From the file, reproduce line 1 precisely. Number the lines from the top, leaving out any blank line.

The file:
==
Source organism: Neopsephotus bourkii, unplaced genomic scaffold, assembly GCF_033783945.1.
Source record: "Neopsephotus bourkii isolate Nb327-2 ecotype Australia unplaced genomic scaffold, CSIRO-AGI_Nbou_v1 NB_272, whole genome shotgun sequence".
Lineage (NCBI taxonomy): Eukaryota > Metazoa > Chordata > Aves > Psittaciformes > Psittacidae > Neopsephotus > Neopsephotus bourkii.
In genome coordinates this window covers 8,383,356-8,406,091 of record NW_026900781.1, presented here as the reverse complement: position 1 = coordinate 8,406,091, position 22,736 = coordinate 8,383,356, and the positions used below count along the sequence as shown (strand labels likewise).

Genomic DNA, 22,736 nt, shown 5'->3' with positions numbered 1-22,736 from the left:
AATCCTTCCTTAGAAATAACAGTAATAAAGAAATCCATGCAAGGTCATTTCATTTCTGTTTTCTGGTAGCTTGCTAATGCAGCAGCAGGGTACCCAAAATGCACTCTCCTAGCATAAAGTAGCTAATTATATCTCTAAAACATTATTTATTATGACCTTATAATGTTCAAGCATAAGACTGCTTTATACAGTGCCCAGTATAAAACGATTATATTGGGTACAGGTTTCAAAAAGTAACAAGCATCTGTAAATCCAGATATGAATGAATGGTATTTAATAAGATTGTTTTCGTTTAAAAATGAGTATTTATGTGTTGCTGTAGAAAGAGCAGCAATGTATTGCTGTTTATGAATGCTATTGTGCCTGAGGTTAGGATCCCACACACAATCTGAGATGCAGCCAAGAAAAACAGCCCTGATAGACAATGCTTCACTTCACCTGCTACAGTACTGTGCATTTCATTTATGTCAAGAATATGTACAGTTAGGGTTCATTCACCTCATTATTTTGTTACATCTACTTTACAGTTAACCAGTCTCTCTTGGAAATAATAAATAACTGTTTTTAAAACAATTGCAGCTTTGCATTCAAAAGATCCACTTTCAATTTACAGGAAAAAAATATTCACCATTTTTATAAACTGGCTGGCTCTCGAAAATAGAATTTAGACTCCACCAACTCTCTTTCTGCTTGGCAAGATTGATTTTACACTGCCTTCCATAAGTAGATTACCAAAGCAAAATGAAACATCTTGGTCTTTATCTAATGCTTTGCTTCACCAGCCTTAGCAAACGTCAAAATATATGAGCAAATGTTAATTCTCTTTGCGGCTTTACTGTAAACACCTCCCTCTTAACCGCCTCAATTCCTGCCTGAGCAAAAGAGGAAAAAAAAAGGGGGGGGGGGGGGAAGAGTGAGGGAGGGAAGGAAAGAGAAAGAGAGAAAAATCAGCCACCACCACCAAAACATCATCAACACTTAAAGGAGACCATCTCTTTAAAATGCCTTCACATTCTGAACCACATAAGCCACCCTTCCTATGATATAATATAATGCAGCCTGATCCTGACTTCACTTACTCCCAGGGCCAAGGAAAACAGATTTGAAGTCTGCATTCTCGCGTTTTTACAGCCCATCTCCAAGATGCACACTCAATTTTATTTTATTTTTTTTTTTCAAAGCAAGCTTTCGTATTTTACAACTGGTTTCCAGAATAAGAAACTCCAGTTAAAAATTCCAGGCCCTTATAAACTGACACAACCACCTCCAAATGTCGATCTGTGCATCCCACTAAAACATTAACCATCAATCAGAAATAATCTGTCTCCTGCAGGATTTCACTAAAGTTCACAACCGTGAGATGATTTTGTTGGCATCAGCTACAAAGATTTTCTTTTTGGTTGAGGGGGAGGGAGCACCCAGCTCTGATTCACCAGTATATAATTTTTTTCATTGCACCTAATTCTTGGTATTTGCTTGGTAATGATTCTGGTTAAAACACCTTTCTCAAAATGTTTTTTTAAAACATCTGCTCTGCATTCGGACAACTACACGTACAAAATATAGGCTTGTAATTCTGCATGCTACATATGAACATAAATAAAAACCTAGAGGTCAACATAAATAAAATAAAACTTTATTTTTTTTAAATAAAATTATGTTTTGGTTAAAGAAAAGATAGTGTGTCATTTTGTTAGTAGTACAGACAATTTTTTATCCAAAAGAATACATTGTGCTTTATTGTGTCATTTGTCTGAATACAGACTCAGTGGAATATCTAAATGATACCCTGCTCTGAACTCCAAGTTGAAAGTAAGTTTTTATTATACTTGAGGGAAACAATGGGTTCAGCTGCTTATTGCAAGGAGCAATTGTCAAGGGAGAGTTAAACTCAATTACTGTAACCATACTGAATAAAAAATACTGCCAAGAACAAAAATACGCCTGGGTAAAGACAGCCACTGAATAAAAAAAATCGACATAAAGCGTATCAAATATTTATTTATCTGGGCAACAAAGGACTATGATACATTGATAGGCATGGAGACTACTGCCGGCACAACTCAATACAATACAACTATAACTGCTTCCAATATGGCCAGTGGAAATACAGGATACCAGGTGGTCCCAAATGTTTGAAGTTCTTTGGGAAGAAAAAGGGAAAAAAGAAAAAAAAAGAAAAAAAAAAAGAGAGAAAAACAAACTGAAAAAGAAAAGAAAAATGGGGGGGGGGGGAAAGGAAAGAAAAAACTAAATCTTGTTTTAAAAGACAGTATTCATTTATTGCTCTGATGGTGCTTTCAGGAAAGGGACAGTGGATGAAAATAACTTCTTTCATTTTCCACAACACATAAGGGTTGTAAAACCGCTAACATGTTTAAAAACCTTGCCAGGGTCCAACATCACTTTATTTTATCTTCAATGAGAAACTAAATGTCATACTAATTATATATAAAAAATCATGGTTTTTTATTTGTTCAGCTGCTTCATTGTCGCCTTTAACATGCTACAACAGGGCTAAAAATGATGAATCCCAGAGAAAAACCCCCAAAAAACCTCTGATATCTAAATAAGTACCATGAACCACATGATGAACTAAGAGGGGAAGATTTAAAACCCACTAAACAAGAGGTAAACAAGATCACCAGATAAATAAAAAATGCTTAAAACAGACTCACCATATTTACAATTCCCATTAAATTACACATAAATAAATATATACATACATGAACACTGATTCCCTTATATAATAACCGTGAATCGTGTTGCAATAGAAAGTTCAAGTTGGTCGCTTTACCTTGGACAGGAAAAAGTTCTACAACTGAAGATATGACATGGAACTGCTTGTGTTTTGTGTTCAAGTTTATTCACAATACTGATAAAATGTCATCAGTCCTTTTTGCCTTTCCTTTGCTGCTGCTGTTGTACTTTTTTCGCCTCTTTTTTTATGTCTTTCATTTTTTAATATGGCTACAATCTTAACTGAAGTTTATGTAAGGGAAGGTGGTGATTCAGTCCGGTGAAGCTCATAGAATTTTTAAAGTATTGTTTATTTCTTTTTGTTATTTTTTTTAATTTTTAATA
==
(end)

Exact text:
Source organism: Neopsephotus bourkii, unplaced genomic scaffold, assembly GCF_033783945.1.